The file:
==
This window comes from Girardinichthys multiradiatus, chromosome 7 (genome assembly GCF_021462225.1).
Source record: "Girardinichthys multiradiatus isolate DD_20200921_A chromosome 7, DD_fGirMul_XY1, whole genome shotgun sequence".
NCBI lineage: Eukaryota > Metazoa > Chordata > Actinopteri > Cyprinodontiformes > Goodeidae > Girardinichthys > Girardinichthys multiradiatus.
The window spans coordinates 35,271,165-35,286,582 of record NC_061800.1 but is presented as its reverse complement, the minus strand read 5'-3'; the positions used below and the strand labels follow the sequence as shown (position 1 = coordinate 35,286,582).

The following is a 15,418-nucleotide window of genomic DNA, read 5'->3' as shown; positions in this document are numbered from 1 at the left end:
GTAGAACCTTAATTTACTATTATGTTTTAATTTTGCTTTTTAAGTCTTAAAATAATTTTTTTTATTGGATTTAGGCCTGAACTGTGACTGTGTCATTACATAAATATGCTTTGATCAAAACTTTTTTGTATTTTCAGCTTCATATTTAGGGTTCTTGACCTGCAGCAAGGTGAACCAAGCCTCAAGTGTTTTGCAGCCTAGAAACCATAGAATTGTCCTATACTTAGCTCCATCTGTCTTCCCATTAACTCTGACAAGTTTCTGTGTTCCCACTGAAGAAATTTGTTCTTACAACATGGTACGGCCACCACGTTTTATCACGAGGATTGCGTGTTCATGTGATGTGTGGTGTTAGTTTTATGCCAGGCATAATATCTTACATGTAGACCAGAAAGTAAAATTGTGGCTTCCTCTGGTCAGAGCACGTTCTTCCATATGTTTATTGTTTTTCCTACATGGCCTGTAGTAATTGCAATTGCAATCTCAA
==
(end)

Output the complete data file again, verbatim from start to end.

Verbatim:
This window comes from Girardinichthys multiradiatus, chromosome 7 (genome assembly GCF_021462225.1).
Source record: "Girardinichthys multiradiatus isolate DD_20200921_A chromosome 7, DD_fGirMul_XY1, whole genome shotgun sequence".
NCBI lineage: Eukaryota > Metazoa > Chordata > Actinopteri > Cyprinodontiformes > Goodeidae > Girardinichthys > Girardinichthys multiradiatus.
The window spans coordinates 35,271,165-35,286,582 of record NC_061800.1 but is presented as its reverse complement, the minus strand read 5'-3'; the positions used below and the strand labels follow the sequence as shown (position 1 = coordinate 35,286,582).

The following is a 15,418-nucleotide window of genomic DNA, read 5'->3' as shown; positions in this document are numbered from 1 at the left end:
GTAGAACCTTAATTTACTATTATGTTTTAATTTTGCTTTTTAAGTCTTAAAATAATTTTTTTTATTGGATTTAGGCCTGAACTGTGACTGTGTCATTACATAAATATGCTTTGATCAAAACTTTTTTGTATTTTCAGCTTCATATTTAGGGTTCTTGACCTGCAGCAAGGTGAACCAAGCCTCAAGTGTTTTGCAGCCTAGAAACCATAGAATTGTCCTATACTTAGCTCCATCTGTCTTCCCATTAACTCTGACAAGTTTCTGTGTTCCCACTGAAGAAATTTGTTCTTACAACATGGTACGGCCACCACGTTTTATCACGAGGATTGCGTGTTCATGTGATGTGTGGTGTTAGTTTTATGCCAGGCATAATATCTTACATGTAGACCAGAAAGTAAAATTGTGGCTTCCTCTGGTCAGAGCACGTTCTTCCATATGTTTATTGTTTTTCCTACATGGCCTGTAGTAATTGCAATTGCAATCTCAA